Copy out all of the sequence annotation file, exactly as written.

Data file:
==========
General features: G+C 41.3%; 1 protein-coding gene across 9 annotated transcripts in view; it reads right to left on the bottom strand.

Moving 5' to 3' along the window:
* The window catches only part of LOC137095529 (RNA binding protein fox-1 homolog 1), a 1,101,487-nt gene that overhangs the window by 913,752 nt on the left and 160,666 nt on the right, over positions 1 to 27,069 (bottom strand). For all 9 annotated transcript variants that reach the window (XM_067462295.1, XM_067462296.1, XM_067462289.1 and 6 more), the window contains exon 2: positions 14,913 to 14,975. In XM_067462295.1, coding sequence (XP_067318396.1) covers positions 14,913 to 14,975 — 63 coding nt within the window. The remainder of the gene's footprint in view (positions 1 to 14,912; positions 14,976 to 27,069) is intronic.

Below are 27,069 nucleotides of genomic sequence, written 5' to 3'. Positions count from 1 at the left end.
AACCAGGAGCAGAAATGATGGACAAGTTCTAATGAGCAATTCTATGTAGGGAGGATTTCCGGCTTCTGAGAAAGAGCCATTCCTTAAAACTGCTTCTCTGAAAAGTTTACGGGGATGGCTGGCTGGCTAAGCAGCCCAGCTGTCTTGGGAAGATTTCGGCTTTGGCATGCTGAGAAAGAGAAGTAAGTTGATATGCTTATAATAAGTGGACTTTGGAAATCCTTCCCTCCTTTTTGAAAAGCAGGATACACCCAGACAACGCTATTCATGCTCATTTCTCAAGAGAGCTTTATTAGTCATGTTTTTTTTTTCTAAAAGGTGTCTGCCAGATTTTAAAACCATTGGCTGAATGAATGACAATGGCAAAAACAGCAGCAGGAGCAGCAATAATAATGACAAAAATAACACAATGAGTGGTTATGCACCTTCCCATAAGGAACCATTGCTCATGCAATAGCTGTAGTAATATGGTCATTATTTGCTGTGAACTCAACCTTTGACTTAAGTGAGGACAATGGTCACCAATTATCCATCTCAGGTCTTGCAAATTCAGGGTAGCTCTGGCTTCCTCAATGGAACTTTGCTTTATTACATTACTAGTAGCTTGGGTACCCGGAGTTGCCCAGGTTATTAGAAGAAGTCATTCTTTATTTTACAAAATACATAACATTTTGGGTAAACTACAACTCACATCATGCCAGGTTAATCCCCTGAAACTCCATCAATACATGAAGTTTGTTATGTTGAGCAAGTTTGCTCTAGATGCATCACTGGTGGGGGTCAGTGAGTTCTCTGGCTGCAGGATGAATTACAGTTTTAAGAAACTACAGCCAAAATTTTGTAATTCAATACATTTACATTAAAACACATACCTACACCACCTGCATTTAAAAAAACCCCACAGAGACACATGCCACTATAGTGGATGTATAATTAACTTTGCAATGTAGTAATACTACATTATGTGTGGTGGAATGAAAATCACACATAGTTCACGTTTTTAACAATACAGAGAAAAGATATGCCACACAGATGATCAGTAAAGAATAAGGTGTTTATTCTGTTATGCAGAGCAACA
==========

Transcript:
General features: G+C 41.3%; 1 protein-coding gene across 9 annotated transcripts in view; it reads right to left on the bottom strand.

Moving 5' to 3' along the window:
* The window catches only part of LOC137095529 (RNA binding protein fox-1 homolog 1), a 1,101,487-nt gene that overhangs the window by 913,752 nt on the left and 160,666 nt on the right, over positions 1 to 27,069 (bottom strand). For all 9 annotated transcript variants that reach the window (XM_067462295.1, XM_067462296.1, XM_067462289.1 and 6 more), the window contains exon 2: positions 14,913 to 14,975. In XM_067462295.1, coding sequence (XP_067318396.1) covers positions 14,913 to 14,975 — 63 coding nt within the window. The remainder of the gene's footprint in view (positions 1 to 14,912; positions 14,976 to 27,069) is intronic.

Below are 27,069 nucleotides of genomic sequence, written 5' to 3'. Positions count from 1 at the left end.
AACCAGGAGCAGAAATGATGGACAAGTTCTAATGAGCAATTCTATGTAGGGAGGATTTCCGGCTTCTGAGAAAGAGCCATTCCTTAAAACTGCTTCTCTGAAAAGTTTACGGGGATGGCTGGCTGGCTAAGCAGCCCAGCTGTCTTGGGAAGATTTCGGCTTTGGCATGCTGAGAAAGAGAAGTAAGTTGATATGCTTATAATAAGTGGACTTTGGAAATCCTTCCCTCCTTTTTGAAAAGCAGGATACACCCAGACAACGCTATTCATGCTCATTTCTCAAGAGAGCTTTATTAGTCATGTTTTTTTTTTCTAAAAGGTGTCTGCCAGATTTTAAAACCATTGGCTGAATGAATGACAATGGCAAAAACAGCAGCAGGAGCAGCAATAATAATGACAAAAATAACACAATGAGTGGTTATGCACCTTCCCATAAGGAACCATTGCTCATGCAATAGCTGTAGTAATATGGTCATTATTTGCTGTGAACTCAACCTTTGACTTAAGTGAGGACAATGGTCACCAATTATCCATCTCAGGTCTTGCAAATTCAGGGTAGCTCTGGCTTCCTCAATGGAACTTTGCTTTATTACATTACTAGTAGCTTGGGTACCCGGAGTTGCCCAGGTTATTAGAAGAAGTCATTCTTTATTTTACAAAATACATAACATTTTGGGTAAACTACAACTCACATCATGCCAGGTTAATCCCCTGAAACTCCATCAATACATGAAGTTTGTTATGTTGAGCAAGTTTGCTCTAGATGCATCACTGGTGGGGGTCAGTGAGTTCTCTGGCTGCAGGATGAATTACAGTTTTAAGAAACTACAGCCAAAATTTTGTAATTCAATACATTTACATTAAAACACATACCTACACCACCTGCATTTAAAAAAACCCCACAGAGACACATGCCACTATAGTGGATGTATAATTAACTTTGCAATGTAGTAATACTACATTATGTGTGGTGGAATGAAAATCACACATAGTTCACGTTTTTAACAATACAGAGAAAAGATATGCCACACAGATGATCAGTAAAGAATAAGGTGTTTATTCTGTTATGCAGAGCAACA